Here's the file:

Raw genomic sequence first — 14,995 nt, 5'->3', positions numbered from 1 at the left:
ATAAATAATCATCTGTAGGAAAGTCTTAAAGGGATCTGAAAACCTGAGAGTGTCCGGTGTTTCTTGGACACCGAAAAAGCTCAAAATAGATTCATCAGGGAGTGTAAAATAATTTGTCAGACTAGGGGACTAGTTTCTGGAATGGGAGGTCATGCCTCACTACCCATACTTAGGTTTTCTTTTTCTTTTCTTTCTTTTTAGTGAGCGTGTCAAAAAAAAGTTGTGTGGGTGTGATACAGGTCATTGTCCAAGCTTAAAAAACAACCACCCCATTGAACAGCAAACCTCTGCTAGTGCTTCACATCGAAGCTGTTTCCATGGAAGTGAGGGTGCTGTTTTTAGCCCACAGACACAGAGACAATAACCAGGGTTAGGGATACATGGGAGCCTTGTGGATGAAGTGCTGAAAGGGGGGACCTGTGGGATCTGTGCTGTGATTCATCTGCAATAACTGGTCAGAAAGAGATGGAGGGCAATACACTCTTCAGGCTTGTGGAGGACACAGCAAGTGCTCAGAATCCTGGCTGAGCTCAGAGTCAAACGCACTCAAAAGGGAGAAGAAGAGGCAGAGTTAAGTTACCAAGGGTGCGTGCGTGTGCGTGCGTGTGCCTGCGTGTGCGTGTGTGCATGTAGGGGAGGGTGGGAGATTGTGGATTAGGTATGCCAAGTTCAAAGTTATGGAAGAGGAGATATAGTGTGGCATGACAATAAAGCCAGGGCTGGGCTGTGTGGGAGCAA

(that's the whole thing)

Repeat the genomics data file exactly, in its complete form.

Raw genomic sequence first — 14,995 nt, 5'->3', positions numbered from 1 at the left:
ATAAATAATCATCTGTAGGAAAGTCTTAAAGGGATCTGAAAACCTGAGAGTGTCCGGTGTTTCTTGGACACCGAAAAAGCTCAAAATAGATTCATCAGGGAGTGTAAAATAATTTGTCAGACTAGGGGACTAGTTTCTGGAATGGGAGGTCATGCCTCACTACCCATACTTAGGTTTTCTTTTTCTTTTCTTTCTTTTTAGTGAGCGTGTCAAAAAAAAGTTGTGTGGGTGTGATACAGGTCATTGTCCAAGCTTAAAAAACAACCACCCCATTGAACAGCAAACCTCTGCTAGTGCTTCACATCGAAGCTGTTTCCATGGAAGTGAGGGTGCTGTTTTTAGCCCACAGACACAGAGACAATAACCAGGGTTAGGGATACATGGGAGCCTTGTGGATGAAGTGCTGAAAGGGGGGACCTGTGGGATCTGTGCTGTGATTCATCTGCAATAACTGGTCAGAAAGAGATGGAGGGCAATACACTCTTCAGGCTTGTGGAGGACACAGCAAGTGCTCAGAATCCTGGCTGAGCTCAGAGTCAAACGCACTCAAAAGGGAGAAGAAGAGGCAGAGTTAAGTTACCAAGGGTGCGTGCGTGTGCGTGCGTGTGCCTGCGTGTGCGTGTGTGCATGTAGGGGAGGGTGGGAGATTGTGGATTAGGTATGCCAAGTTCAAAGTTATGGAAGAGGAGATATAGTGTGGCATGACAATAAAGCCAGGGCTGGGCTGTGTGGGAGCAA